I think $700 to $800 would be a great deal. But I would pay $900 to $950 if he wouldn't move on price. They are just getting harder to find. Also as it was said most have been modified. Heck in the 90's John Lawson was doing a few a week. Guys would drop them off for maybe just a trigger job and would see what other guys just had done to their pistols, and they had to try and out do the last guy. He had a very small staff. They would crank them out. He had told me once companies started to make more parts the more they would get changed. It when from him making parts to then buying parts and fitting them to each build. He has a really old 1911 that he made every part on that is now avalible off the shelf. When he built this pistol they didn't offer these parts. He had to make things like extended rear beaver tail safety, he had his own trigger, he was opening the magazine opening and welding and fitting a extension on, larger magazine release, slide release, thumb safety, and even stag grips. Every time he came up with a new idea that 1911 got it. Much of this was written about in American Handgunner Magazine. He had started to port barrels. He has coffee cans full of ported barrels that didn't work the way he wanted. Now they can draw up and test ideas on a computer, not in the old days. Heck I asked him about stag grips and the reason guys used them was they could get a good grip on the material better then wood or at least that was the thought, and they looked cool in the 60's I guess.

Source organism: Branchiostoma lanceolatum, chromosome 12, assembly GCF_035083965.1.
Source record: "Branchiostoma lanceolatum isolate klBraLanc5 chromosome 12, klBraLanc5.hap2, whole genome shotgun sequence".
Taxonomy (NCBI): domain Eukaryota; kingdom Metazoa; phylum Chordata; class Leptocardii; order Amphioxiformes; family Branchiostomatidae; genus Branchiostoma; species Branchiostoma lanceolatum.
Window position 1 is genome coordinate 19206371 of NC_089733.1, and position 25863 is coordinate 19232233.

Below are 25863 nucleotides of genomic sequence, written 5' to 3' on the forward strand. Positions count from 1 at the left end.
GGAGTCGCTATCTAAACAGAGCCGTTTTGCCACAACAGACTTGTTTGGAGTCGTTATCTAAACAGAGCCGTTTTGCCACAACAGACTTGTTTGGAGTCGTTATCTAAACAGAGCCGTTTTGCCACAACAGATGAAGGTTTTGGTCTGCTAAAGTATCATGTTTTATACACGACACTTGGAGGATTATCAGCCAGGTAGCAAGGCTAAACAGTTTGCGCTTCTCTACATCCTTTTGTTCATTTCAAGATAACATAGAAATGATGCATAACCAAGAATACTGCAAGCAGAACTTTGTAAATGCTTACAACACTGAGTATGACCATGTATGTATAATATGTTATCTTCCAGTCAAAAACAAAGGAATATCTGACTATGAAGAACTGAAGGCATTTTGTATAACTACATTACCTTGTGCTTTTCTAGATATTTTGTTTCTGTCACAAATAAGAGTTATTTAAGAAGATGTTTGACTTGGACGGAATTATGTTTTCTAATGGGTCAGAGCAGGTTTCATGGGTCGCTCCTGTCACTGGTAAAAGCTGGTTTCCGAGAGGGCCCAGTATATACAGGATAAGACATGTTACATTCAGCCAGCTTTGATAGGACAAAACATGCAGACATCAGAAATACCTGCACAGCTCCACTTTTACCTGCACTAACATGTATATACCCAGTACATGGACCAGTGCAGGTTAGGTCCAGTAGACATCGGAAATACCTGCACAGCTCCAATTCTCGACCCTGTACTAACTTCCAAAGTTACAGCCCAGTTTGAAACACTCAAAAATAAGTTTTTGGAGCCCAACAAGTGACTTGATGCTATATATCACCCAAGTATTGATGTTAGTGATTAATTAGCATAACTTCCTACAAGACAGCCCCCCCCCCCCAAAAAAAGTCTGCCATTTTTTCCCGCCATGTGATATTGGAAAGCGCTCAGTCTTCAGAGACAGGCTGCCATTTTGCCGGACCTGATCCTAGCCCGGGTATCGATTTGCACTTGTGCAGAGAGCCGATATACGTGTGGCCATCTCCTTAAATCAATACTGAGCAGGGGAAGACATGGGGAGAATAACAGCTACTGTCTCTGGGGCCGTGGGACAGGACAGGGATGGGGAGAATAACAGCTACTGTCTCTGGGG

SAFN49
December 31, 2014, 19:17
One of the reasons I would want to tear it down first is the quality of the work on the ejection port. Pic below of a good ejection port lowering and flair. That ejection port lowering looks uneven, kinda curved, and the flair is pretty shallow. I would check to make sure you had 1/32" between the bbl and the feed ramp. Make sure they didn't take too much off the feed ramp.
Those are my concerns. Will the seller allow a test firing?

http://i148.photobucket.com/albums/s30/djm540idjm540i/EPF_zpsee823f3d.jpg (http://s148.photobucket.com/user/djm540idjm540i/media/EPF_zpsee823f3d.jpg.html)

MAINER
January 01, 2015, 09:19
Lovely older Colt. :shades:

As mentioned, this pistol is modified, thus lowering whatever collector value it had. This is not a case of "they don't make 'em that good anymore", because they do.
I recently bought a Colt XSE for a little over $800, and it is everything my beautiful old 70 series Colt wasn't. Tight, accurate, and wearing decent sights.